JERUSALEM (Reuters) - The top U.S. military officer will visit Israel next week, Israel’s military said on Tuesday, as the two nations prepare to resume talks on defence aid that Prime Minister Benjamin Netanyahu had suspended in protest at the Iran nuclear deal.
An Israeli military spokeswoman said Marine General Joseph Dunford, who took over as chairman of the U.S. Joint Chiefs of Staff this month, would arrive on Sunday. She did not elaborate, and U.S. officials had no immediate comment.
Israeli newspaper Yedioth Ahronoth said Dunford and his hosts would discuss Russia’s military intervention in Syria in support of President Bashar al-Assad, as well as future U.S. defence aid for Israel.
The U.S. and Israeli governments had been looking to agree on a 10-year aid package to extend the current deal worth $3 billion annually, which is due to expire in 2017.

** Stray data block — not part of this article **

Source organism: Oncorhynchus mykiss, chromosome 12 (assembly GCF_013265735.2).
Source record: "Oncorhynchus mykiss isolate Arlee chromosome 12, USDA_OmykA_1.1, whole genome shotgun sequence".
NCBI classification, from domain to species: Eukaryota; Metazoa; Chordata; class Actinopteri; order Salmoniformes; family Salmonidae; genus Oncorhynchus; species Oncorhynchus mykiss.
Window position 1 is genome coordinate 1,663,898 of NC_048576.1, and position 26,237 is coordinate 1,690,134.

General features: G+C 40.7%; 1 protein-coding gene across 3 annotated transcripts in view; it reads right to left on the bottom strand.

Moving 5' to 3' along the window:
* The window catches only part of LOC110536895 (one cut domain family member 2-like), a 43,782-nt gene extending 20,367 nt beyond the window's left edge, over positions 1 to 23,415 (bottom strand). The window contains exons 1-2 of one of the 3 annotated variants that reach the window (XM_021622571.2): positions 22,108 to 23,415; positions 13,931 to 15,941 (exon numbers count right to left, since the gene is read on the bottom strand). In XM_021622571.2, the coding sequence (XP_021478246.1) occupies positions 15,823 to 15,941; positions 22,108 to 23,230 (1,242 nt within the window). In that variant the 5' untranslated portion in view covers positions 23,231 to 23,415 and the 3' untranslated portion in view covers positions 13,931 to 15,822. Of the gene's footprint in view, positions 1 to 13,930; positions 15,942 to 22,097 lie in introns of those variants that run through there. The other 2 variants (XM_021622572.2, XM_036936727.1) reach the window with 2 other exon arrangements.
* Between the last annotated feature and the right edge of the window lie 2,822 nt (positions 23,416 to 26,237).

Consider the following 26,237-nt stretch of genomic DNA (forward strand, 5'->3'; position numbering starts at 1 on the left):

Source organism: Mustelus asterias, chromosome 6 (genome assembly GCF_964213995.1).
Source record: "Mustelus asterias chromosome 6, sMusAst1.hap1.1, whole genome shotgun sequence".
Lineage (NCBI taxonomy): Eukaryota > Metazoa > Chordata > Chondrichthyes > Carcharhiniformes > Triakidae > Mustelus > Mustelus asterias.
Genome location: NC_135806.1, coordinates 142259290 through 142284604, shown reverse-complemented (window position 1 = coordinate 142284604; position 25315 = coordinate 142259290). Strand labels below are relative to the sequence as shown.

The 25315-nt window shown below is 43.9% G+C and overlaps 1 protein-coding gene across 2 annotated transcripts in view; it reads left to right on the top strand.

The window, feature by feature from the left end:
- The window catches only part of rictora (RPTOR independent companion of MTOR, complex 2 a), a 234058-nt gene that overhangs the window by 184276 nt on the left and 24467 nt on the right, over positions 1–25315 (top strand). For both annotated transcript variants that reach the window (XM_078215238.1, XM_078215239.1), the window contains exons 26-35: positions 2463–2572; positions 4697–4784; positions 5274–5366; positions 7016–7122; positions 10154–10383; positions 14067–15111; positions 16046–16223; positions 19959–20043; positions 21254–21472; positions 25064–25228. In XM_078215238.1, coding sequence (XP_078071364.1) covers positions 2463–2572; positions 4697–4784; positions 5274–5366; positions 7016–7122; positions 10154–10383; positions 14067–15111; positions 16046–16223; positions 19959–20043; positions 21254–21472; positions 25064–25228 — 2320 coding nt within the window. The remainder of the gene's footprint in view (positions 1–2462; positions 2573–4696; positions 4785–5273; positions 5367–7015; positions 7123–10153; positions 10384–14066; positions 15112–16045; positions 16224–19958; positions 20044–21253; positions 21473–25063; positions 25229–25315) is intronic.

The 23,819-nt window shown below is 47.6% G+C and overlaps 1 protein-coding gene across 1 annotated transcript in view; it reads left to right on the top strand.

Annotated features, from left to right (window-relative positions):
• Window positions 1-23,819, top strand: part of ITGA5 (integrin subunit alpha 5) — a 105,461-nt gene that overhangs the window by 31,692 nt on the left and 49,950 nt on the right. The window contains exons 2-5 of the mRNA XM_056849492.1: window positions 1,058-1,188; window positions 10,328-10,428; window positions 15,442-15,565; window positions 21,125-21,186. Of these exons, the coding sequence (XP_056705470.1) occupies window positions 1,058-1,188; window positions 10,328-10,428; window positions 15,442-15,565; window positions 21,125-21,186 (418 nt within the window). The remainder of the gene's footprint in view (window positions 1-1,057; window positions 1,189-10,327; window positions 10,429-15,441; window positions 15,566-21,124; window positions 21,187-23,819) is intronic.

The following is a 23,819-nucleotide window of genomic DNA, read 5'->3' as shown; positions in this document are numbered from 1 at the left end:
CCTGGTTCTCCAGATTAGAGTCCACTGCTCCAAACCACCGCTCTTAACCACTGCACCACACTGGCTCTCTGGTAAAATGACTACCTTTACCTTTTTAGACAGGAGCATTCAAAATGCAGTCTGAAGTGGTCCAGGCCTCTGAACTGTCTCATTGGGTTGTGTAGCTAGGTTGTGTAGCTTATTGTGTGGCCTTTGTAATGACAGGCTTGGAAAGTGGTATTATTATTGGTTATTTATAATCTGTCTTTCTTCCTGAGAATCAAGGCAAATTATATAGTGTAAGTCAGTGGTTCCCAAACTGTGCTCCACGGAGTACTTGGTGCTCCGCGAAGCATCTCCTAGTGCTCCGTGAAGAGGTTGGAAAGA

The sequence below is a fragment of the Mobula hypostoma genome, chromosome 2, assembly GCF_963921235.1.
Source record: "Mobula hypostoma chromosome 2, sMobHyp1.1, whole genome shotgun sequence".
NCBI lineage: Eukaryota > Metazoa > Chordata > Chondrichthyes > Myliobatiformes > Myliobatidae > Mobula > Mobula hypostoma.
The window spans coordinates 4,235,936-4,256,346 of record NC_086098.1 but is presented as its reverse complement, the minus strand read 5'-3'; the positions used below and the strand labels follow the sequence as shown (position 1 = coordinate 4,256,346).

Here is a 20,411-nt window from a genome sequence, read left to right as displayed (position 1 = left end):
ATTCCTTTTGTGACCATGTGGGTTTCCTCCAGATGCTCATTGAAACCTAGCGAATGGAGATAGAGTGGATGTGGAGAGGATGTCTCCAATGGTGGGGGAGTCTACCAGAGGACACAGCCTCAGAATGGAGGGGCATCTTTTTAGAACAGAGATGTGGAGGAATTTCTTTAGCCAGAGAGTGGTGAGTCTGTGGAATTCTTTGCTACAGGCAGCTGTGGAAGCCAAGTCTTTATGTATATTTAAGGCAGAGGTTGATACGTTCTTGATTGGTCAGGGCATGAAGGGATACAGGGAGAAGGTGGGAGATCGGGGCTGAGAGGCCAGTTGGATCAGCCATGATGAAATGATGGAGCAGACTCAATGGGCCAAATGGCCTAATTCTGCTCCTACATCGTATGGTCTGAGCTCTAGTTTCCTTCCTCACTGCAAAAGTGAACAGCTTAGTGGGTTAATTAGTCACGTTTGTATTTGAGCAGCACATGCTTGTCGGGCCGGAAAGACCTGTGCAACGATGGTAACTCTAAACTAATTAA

But Netanyahu froze the negotiations ahead of the July nuclear deal reached between Iran and a group of world powers, which he opposed.
Deputy U.S. National Security Adviser Ben Rhodes said last week that the talks could resume when Netanyahu visits President Barack Obama at the White House on Nov 9. The Israeli leader echoed that prediction on Monday.
“In my imminent visit to Washington I will discuss Israel’s defence needs for the coming years, for the coming decade, with the president,” Netanyahu said in parliament.
Before the suspension, the two sides were close to a new package of grants worth $3.6 billion to $3.7 billion a year, U.S. and Israeli officials have said.
Writing by Dan Williams; Editing by Hugh Lawson